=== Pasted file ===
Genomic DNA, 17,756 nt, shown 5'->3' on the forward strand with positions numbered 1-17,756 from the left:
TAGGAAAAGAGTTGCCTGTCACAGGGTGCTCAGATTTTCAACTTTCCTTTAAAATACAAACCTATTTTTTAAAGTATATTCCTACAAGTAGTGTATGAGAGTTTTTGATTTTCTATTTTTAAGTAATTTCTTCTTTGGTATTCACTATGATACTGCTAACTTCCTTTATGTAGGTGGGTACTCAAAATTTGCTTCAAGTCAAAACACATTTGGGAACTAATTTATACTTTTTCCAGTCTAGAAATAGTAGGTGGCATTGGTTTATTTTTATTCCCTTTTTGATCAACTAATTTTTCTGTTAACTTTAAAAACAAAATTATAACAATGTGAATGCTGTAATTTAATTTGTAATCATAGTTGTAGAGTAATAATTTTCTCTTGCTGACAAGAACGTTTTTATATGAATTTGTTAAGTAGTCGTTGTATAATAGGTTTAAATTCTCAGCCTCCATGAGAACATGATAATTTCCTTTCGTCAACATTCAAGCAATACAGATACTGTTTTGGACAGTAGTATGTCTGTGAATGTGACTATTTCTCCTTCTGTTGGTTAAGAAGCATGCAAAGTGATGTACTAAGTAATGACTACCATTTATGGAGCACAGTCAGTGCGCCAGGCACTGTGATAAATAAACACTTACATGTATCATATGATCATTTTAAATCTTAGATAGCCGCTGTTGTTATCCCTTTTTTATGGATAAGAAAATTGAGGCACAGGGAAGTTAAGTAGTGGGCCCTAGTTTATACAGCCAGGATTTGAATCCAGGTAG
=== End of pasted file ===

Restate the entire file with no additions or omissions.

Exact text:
Genomic DNA, 17,756 nt, shown 5'->3' on the forward strand with positions numbered 1-17,756 from the left:
TAGGAAAAGAGTTGCCTGTCACAGGGTGCTCAGATTTTCAACTTTCCTTTAAAATACAAACCTATTTTTTAAAGTATATTCCTACAAGTAGTGTATGAGAGTTTTTGATTTTCTATTTTTAAGTAATTTCTTCTTTGGTATTCACTATGATACTGCTAACTTCCTTTATGTAGGTGGGTACTCAAAATTTGCTTCAAGTCAAAACACATTTGGGAACTAATTTATACTTTTTCCAGTCTAGAAATAGTAGGTGGCATTGGTTTATTTTTATTCCCTTTTTGATCAACTAATTTTTCTGTTAACTTTAAAAACAAAATTATAACAATGTGAATGCTGTAATTTAATTTGTAATCATAGTTGTAGAGTAATAATTTTCTCTTGCTGACAAGAACGTTTTTATATGAATTTGTTAAGTAGTCGTTGTATAATAGGTTTAAATTCTCAGCCTCCATGAGAACATGATAATTTCCTTTCGTCAACATTCAAGCAATACAGATACTGTTTTGGACAGTAGTATGTCTGTGAATGTGACTATTTCTCCTTCTGTTGGTTAAGAAGCATGCAAAGTGATGTACTAAGTAATGACTACCATTTATGGAGCACAGTCAGTGCGCCAGGCACTGTGATAAATAAACACTTACATGTATCATATGATCATTTTAAATCTTAGATAGCCGCTGTTGTTATCCCTTTTTTATGGATAAGAAAATTGAGGCACAGGGAAGTTAAGTAGTGGGCCCTAGTTTATACAGCCAGGATTTGAATCCAGGTAG